Committee Comment: The present income tax code is riddled with special interest provisions that favor rich donors to political campaigns, distort business decisions and consumer choices, and handicap economic growth and job creation. An income tax is the most degrading and totalitarian of all possible taxes. Its implementation wrongly suggests that the government owns the lives and labor of the citizens it is supposed to represent. Tellingly, “a heavy progressive or graduated income tax” is Plank #2 of the Communist Manifesto, which was written by Karl Marx and Friedrich Engels and first published in 1848. To provide funding for the federal government, the Committee supports excise taxes, non-protectionist tariffs, massive cuts in spending and sales taxes.
  • The First Amendment is amended to read as follows: “Congress shall make no law respecting an establishment of a Judeo-Christian congruent religion, or prohibiting the free exercise thereof; or abridging the freedom of speech, or of the press; or the right of the people peaceably to assemble, and to petition the Government for a redress of grievances.
Committee Comment: This Country being founded upon the tenets of Judaism and Christianity, the protections afforded its Citizens for the establishment and free exercise of their religion extends only to religions that can claim a congruence derived from the Judeo-Christian religion traditions. The express purpose of this amendment is to prevent seditious creeds from seeking shelter in the First Amendment’s protections.
  • The first phrase of the Article V of the Constitution is amended as follows: “The President, whenever two thirds of the legislatures of two thirds of the several states, shall call a convention for proposing amendments . . .
Committee Comment: This amendment is designed to remove from Congress any role in amending the Constitution and placing the ministerial task of convening a Convention to Propose Amendments upon the President.
  • The Second Amendment is amended to read as follows: “The right of the a Citizen without a felony conviction to responsibly keep and bear Arms necessary for their protection shall not be infringed except temporarily for thirty days by a court of competent jurisdiction with just cause or upon a verdict by a jury stripping a person of such right upon terms the jury deems just.”
Committee Comment: The purpose of amending the Second Amendment is to ensure that Courts and Legislatures do not infringe upon this fundamental right of self-protection in the 21st Century which is besotted of firearms, legal and not legal.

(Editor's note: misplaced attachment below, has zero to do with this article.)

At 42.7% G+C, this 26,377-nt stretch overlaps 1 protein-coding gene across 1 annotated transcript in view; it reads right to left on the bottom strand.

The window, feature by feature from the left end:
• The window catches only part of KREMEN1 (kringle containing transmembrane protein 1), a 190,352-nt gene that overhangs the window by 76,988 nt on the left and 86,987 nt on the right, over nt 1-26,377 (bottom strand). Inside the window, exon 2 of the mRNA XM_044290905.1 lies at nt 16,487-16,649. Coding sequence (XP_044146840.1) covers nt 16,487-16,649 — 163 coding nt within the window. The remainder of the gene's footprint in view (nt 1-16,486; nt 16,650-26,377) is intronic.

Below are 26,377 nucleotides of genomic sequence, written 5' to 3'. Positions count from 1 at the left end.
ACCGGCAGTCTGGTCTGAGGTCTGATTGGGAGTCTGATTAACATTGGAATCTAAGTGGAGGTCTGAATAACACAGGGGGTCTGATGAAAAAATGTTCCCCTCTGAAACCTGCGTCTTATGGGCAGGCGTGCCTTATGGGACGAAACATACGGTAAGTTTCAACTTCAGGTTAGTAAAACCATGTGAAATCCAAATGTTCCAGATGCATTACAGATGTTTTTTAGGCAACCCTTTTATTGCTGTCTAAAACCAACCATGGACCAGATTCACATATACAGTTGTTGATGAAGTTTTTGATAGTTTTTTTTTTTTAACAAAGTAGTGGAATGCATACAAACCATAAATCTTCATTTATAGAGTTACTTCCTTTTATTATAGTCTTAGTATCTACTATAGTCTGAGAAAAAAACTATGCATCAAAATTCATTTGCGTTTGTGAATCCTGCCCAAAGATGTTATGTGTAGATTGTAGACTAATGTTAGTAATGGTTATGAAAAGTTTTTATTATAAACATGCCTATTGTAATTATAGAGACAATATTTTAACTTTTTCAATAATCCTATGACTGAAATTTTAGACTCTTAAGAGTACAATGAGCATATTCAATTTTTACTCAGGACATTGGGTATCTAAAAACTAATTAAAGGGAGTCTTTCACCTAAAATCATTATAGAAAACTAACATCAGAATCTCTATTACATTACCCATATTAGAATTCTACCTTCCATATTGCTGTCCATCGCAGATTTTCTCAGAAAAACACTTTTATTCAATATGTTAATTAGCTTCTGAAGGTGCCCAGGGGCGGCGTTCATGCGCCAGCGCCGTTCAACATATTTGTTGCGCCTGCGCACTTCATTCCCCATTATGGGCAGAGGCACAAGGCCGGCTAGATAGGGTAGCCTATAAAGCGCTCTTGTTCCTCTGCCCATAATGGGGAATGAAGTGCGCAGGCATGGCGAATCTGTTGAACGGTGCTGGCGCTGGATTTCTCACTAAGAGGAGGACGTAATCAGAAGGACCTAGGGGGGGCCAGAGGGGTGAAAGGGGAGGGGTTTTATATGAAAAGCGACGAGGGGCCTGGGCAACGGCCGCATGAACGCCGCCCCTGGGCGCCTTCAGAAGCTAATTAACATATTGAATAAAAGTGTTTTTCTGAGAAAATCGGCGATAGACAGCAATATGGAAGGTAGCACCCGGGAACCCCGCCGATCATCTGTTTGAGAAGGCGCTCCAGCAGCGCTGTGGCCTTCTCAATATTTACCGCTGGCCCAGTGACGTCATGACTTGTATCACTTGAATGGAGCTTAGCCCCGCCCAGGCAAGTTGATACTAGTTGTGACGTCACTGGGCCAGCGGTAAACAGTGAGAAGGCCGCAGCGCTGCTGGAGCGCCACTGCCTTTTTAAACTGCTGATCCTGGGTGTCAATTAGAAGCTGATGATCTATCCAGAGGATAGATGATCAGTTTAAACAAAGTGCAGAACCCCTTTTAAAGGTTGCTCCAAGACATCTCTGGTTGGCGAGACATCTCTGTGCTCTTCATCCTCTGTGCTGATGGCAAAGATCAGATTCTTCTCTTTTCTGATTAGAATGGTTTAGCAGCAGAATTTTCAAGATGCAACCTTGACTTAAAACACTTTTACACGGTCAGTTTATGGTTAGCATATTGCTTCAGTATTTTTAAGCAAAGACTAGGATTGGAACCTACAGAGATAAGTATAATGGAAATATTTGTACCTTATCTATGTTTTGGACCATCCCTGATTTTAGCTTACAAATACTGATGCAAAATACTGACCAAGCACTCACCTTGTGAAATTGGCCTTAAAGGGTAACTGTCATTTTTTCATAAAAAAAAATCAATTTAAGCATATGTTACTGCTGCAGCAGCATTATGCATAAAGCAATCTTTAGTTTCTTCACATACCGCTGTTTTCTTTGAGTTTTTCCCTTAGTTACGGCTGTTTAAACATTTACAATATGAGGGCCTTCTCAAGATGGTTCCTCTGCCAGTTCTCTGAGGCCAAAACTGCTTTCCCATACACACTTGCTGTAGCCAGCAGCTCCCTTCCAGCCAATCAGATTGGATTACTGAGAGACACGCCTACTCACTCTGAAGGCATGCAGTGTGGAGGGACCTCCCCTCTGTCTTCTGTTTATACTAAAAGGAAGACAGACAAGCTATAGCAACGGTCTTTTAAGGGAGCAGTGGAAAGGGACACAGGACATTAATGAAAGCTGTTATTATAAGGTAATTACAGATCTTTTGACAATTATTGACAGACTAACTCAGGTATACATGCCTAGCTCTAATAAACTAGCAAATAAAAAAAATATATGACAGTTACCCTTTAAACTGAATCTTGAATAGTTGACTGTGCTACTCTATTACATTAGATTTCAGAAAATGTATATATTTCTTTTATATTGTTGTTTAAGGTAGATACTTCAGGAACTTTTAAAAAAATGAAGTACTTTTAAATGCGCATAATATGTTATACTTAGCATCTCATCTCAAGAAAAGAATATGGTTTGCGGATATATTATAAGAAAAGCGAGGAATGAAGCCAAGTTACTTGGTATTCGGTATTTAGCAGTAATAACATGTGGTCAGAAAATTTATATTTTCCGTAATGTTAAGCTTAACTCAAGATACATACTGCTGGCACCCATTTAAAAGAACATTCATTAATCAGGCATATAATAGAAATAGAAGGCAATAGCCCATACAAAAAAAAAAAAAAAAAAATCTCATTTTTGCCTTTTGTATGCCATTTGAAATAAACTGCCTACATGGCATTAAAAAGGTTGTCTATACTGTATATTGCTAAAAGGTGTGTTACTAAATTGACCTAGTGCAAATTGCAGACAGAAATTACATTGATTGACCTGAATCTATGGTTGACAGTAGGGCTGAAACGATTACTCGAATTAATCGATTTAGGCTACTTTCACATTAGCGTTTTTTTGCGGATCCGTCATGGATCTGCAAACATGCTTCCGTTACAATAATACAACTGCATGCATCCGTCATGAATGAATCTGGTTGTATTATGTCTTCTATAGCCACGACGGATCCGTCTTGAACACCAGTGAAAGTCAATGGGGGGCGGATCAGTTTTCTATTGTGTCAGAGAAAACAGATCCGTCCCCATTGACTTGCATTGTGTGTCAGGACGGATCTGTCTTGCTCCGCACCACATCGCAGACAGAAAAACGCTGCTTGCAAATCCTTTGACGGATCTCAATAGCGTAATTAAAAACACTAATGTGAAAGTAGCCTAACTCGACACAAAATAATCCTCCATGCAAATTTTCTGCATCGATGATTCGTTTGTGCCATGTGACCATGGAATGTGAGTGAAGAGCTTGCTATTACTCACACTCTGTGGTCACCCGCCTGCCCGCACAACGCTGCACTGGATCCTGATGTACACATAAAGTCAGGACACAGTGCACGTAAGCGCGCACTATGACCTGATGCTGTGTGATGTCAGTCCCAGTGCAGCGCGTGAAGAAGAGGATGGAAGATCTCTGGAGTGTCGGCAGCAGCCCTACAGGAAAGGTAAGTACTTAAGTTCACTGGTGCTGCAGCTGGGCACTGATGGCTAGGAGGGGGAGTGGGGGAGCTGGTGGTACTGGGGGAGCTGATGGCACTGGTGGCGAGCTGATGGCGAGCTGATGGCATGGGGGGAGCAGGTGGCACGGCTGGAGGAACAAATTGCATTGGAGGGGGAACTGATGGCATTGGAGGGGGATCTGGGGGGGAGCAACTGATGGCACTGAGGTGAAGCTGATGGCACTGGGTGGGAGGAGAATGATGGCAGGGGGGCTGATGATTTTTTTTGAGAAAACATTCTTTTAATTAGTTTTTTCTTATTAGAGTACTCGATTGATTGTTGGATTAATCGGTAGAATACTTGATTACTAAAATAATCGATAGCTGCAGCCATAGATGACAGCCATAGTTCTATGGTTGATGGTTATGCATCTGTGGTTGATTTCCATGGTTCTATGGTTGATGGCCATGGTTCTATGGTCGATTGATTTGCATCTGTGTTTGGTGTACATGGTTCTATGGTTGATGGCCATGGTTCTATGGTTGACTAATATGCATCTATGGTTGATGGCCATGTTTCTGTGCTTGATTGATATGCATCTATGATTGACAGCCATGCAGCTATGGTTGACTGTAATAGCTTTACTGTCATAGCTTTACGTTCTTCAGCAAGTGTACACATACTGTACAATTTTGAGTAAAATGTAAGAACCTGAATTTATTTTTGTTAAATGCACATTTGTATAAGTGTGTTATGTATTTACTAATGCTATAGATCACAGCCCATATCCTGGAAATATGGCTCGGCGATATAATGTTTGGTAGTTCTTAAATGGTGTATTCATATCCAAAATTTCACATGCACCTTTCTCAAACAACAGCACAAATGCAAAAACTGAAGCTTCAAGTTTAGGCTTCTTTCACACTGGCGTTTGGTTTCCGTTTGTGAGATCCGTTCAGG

• An Amendment to the Constitution shall read: “The rights protected by this Constitution are the rights of natural persons. The words people, person, or citizen as used in this Constitution do not include corporations, limited liability companies or other corporate entities established by the laws of any State, the United States, or any foreign state, and such corporate entities are subject to such regulation as the people, through their elected State and Federal representatives, deem reasonable and are otherwise consistent with the powers of Congress and the States under this Constitution.”
Committee Comment: This proposed amendment seeks to return to the People, and strip from non-human entities, the rights guaranteed by the Constitution. The design of this proposed amendment is to eliminate powers that corporate entities presently enjoy and abuse.
  • An Amendment to the Constitution shall read: “No person shall be denied standing to privately prosecute a public right for at least declaratory or injunctive relief, even if he or she has not incurred, or does not expect, personal injury resulting from the failure to grant such relief.”
Committee Comment: A judicial-created barrier to access to Court known as “standing” is eliminated by this Amendment thus allowing grievances to be aired by any Citizen in a judicial forum.
  • An Amendment to the Constitution shall read: “Every federal judicial officer will sit for a retention election every four years. Those judicial officers deemed unfit for retention by both a majority of the votes casts will be removed from office and disqualified from future service as a judicial officer.”
Committee Comment: As Senator Ted Cruz has noted: “The Framers underestimated the judicial officers’ craving for legislative power, and they overestimated the Congress’s backbone to curb it. It was clear even before the end of the founding era that the threat of impeachment was, in Thomas Jefferson’s words, ‘not even a scarecrow’ to the judicial officers. Today, the remedy of impeachment — the only one provided under our Constitution to cure judicial tyranny — is still no remedy at all.” Accordingly, a direct check on judicial officers is necessary.

Thus it was that these ten proposed amendments were taken up for debate, deliberation and voting by the Committee of the Whole of the Convention to Propose Amendments.